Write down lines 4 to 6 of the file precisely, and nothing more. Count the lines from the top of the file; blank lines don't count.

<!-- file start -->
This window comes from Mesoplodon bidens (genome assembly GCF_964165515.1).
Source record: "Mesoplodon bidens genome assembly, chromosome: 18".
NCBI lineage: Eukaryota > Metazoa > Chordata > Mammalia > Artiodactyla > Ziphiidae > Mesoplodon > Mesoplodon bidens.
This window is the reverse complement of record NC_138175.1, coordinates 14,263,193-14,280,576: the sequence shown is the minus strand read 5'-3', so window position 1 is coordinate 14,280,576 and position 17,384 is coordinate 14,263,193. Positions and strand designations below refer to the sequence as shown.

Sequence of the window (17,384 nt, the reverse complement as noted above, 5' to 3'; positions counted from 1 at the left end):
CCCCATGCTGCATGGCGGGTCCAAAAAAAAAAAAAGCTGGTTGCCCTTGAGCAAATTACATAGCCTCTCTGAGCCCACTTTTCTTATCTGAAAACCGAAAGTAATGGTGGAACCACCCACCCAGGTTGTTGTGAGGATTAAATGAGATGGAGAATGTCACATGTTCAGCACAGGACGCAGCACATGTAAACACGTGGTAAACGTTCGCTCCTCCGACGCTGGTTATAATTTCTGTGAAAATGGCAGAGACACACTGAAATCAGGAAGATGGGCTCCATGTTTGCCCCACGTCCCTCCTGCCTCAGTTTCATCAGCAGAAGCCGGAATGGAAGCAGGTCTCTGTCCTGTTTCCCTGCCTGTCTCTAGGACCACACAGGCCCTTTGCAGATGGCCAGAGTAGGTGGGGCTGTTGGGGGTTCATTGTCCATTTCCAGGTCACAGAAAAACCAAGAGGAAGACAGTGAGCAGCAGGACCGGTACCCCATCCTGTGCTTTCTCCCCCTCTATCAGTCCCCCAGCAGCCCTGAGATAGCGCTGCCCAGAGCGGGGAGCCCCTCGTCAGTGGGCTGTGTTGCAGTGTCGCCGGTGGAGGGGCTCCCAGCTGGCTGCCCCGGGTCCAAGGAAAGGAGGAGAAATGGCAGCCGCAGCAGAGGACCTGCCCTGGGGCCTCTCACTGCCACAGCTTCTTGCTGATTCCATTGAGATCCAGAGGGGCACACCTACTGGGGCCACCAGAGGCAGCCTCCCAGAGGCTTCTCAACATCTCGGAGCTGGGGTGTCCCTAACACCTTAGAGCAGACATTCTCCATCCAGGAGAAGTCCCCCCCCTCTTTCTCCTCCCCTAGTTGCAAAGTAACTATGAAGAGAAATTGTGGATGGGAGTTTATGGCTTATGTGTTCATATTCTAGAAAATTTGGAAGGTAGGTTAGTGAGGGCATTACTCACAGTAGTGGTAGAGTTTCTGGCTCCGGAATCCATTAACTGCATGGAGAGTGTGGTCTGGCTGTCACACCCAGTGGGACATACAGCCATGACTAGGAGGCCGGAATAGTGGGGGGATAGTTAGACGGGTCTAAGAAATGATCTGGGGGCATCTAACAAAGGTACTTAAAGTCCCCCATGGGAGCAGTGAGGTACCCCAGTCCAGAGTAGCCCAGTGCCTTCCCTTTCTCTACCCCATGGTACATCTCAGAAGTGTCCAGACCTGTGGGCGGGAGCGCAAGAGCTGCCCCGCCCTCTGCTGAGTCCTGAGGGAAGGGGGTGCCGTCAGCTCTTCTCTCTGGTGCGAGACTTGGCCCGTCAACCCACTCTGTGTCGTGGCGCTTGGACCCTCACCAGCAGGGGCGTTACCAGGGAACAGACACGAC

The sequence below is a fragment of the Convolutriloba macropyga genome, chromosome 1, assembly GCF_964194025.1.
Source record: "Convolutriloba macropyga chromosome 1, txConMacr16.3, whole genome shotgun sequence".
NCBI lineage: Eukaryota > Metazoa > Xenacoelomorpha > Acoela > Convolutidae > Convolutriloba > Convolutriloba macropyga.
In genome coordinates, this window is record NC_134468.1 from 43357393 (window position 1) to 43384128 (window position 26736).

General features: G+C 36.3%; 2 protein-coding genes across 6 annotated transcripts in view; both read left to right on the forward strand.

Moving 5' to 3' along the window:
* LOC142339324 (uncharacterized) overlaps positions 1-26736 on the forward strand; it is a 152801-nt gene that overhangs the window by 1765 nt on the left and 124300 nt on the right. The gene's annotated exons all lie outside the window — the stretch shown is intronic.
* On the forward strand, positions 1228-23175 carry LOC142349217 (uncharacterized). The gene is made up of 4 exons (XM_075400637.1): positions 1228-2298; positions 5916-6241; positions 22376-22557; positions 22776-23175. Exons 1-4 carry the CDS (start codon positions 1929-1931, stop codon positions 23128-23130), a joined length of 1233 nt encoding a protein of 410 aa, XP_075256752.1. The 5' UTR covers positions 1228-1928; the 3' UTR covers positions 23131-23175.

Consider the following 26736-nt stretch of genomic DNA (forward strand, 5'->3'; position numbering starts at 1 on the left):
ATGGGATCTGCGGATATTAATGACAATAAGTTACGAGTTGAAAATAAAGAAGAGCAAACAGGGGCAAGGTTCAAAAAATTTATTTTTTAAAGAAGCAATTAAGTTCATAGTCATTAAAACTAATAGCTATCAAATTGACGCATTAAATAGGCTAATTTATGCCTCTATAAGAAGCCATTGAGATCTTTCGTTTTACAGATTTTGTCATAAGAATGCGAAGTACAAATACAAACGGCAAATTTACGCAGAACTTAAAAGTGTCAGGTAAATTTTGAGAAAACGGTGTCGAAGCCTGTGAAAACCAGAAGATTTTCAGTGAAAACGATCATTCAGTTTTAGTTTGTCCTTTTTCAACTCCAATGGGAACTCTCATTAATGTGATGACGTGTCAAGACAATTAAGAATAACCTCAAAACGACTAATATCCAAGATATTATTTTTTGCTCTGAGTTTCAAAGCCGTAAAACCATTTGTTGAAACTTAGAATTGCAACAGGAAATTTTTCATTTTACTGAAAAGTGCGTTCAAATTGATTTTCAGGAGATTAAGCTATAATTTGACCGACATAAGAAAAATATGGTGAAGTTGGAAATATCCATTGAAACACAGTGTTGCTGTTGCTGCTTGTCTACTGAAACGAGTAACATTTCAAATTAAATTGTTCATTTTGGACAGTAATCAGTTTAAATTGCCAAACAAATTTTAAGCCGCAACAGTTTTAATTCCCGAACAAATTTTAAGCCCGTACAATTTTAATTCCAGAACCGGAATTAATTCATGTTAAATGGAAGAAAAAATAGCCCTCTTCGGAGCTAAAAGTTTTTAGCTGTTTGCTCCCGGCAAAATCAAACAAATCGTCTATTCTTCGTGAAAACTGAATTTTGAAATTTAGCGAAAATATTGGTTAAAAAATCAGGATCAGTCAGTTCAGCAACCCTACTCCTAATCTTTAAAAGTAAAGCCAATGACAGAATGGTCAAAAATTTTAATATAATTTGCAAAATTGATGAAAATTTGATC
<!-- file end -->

This window is the reverse complement of record NC_138175.1, coordinates 14,263,193-14,280,576: the sequence shown is the minus strand read 5'-3', so window position 1 is coordinate 14,280,576 and position 17,384 is coordinate 14,263,193. Positions and strand designations below refer to the sequence as shown.

Sequence of the window (17,384 nt, the reverse complement as noted above, 5' to 3'; positions counted from 1 at the left end):
CCCCATGCTGCATGGCGGGTCCAAAAAAAAAAAAAGCTGGTTGCCCTTGAGCAAATTACATAGCCTCTCTGAGCCCACTTTTCTTATCTGAAAACCGAAAGTAATGGTGGAACCACCCACCCAGGTTGTTGTGAGGATTAAATGAGATGGAGAATGTCACATGTTCAGCACAGGACGCAGCACATGTAAACACGTGGTAAACGTTCGCTCCTCCGACGCTGGTTATAATTTCTGTGAAAATGGCAGAGACACACTGAAATCAGGAAGATGGGCTCCATGTTTGCCCCACGTCCCTCCTGCCTCAGTTTCATCAGCAGAAGCCGGAATGGAAGCAGGTCTCTGTCCTGTTTCCCTGCCTGTCTCTAGGACCACACAGGCCCTTTGCAGATGGCCAGAGTAGGTGGGGCTGTTGGGGGTTCATTGTCCATTTCCAGGTCACAGAAAAACCAAGAGGAAGACAGTGAGCAGCAGGACCGGTACCCCATCCTGTGCTTTCTCCCCCTCTATCAGTCCCCCAGCAGCCCTGAGATAGCGCTGCCCAGAGCGGGGAGCCCCTCGTCAGTGGGCTGTGTTGCAGTGTCGCCGGTGGAGGGGCTCCCAGCTGGCTGCCCCGGGTCCAAGGAAAGGAGGAGAAATGGCAGCCGCAGCAGAGGACCTGCCCTGGGGCCTCTCACTGCCACAGCTTCTTGCTGATTCCATTGAGATCCAGAGGGGCACACCTACTGGGGCCACCAGAGGCAGCCTCCCAGAGGCTTCTCAACATCTCGGAGCTGGGGTGTCCCTAACACCTTAGAGCAGACATTCTCCATCCAGGAGAAGTCCCCCCCCTCTTTCTCCTCCCCTAGTTGCAAAGTAACTATGAAGAGAAATTGTGGATGGGAGTTTATGGCTTATGTGTTCATATTCTAGAAAATTTGGAAGGTAGGTTAGTGAGGGCATTACTCACAGTAGTGGTAGAGTTTCTGGCTCCGGAATCCATTAACTGCATGGAGAGTGTGGTCTGGCTGTCACACCCAGTGGGACATACAGCCATGACTAGGAGGCCGGAATAGTGGGGGGATAGTTAGACGGGTCTAAGAAATGATCTGGGGGCATCTAACAAAGGTACTTAAAGTCCCCCATGGGAGCAGTGAGGTACCCCAGTCCAGAGTAGCCCAGTGCCTTCCCTTTCTCTACCCCATGGTACATCTCAGAAGTGTCCAGACCTGTGGGCGGGAGCGCAAGAGCTGCCCCGCCCTCTGCTGAGTCCTGAGGGAAGGGGGTGCCGTCAGCTCTTCTCTCTGGTGCGAGACTTGGCCCGTCAACCCACTCTGTGTCGTGGCGCTTGGACCCTCACCAGCAGGGGCGTTACCAGGGAACAGACACGAC